Then later that year, while visiting his parents, he came across an old photograph of his mother and father posing stiffly with him and his two olderbrothers. Such studio portraits had been extremely popular in China in the Fifties and Sixties, and the shot of the Zhang family was typically imprinted with ideology: The artist’s father wore a Mao jacket and, though he was a party official, a workman’s cap. Here was the quintessential image of life under Mao, offering unimagined possibilities to a figurative painter. “It’s as if you pushed open a door and suddenly found yourself in a garden,” he says.
Thus began “Bloodlines,” a series of grave, disquieting canvases—“false portraits,” Zhang once called them—showing wet-eyed parents and children gazing blankly out of gray-toned backgrounds. Red lines run in and around the figures, and occasionally a blemish appears, like the wearing away of paper in a photo album. The portraits, which can be as large as eight and a half feet in width, don’t depict any one particular family, Zhang says, least of all his own. He never paints from photographs or live models, and his fictional families often consist of multiple versions of the same pensive face.
With its complicated, subtle melding of nostalgia and grief, “Bloodlines” gained Zhang immediate notice: inclusion in the 1995 Venice Biennale, a 1997 solo exhibition at Beijing’s Central Academy of Fine Arts, and two shows at Max Protetch gallery in New York, in 2000 and 2005. Last year he was scooped up by PaceWildenstein, the first blue-chip New York gallery to open a branch in China. A solo Zhang show is now being planned at Pace Beijing for 2009. His work has also taken a sudden leap in auction value. In 2006 a “Bloodlines” portrait fetched $979,200; this year Sotheby’s sold another for $6 million.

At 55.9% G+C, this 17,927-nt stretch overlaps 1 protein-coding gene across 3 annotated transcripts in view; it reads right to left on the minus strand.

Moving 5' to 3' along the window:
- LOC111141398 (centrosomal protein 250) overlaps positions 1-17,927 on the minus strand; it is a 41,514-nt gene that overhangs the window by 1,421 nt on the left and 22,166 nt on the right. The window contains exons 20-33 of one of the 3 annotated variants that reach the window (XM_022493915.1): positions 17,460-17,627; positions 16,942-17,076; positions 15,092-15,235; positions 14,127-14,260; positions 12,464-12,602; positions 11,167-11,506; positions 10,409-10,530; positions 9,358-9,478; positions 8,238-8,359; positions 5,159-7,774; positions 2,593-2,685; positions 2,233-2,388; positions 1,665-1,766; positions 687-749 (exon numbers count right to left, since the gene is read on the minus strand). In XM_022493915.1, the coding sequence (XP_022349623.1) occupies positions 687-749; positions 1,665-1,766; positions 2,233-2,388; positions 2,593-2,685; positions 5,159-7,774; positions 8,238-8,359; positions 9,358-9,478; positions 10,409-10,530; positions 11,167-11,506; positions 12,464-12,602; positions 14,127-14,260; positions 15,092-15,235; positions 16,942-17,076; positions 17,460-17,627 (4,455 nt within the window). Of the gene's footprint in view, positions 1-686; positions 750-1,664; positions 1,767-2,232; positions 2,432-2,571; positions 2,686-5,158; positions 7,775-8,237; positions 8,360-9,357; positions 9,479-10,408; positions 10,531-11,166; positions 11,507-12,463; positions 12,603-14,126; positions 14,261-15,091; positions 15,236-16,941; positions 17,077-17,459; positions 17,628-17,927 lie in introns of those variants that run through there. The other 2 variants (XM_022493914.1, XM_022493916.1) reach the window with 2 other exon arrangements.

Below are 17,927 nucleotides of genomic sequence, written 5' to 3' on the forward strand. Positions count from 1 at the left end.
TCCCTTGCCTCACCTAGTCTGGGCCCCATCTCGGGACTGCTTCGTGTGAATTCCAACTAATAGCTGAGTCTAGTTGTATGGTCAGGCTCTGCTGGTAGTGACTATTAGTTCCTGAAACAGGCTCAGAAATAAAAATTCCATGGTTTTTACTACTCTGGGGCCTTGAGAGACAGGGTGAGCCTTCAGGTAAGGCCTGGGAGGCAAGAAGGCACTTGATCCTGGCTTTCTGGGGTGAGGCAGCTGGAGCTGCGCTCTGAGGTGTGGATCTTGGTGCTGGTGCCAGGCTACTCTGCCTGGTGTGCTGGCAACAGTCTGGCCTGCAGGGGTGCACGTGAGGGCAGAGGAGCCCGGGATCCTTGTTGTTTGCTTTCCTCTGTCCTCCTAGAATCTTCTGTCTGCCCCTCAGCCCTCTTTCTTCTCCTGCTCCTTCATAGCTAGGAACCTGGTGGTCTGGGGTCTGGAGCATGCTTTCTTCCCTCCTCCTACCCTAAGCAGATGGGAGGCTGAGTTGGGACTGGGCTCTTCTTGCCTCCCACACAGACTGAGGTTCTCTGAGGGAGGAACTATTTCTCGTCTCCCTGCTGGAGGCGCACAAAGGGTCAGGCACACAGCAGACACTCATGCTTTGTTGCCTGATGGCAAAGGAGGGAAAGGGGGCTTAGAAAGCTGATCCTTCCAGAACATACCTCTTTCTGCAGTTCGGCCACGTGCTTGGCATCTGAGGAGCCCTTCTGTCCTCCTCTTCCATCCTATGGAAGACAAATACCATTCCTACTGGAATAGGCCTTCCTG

In keeping with his new prominence, Zhang moved from Chengdu to Beijing in 1999. But other than the size of his studio—which fills a converted motorcycle-helmet factory—he seems little affected by his success. “The first time I heard that my art sold for so much, it really scared me,” he says, laughing. As in Chengdu, his studio is decorated with pictures of his daughter, now 14. (Divorced from the girl’s mother for almost 10 years, he remarried in 2007.)
Zhang’s current exhibition, at PaceWildenstein’s West 25th Street location, is called “Revision”—a loaded word in the China of the artist’s youth, where being branded a “revisionist,” someone who distorted Marxist fundamentals, could mean one’s ruin. In this context, the word takes on an alternative meaning. “These are all new works,” Zhang explains, “and they’re completely different from the stuff that everybody’s known me for.” He’s showing sculpture for the first time, including babies based on photos of himself and his daughter as infants, and his new paintings are almost devoid of human figures. One shows a pair of twin beds, a ragged lightbulb illuminating a pillow embroidered with a political slogan. Another depicts a gigantic dam, an image that, he says, “in the Chinese consciousness of the Fifties and Sixties was considered to be the most beautiful landscape.”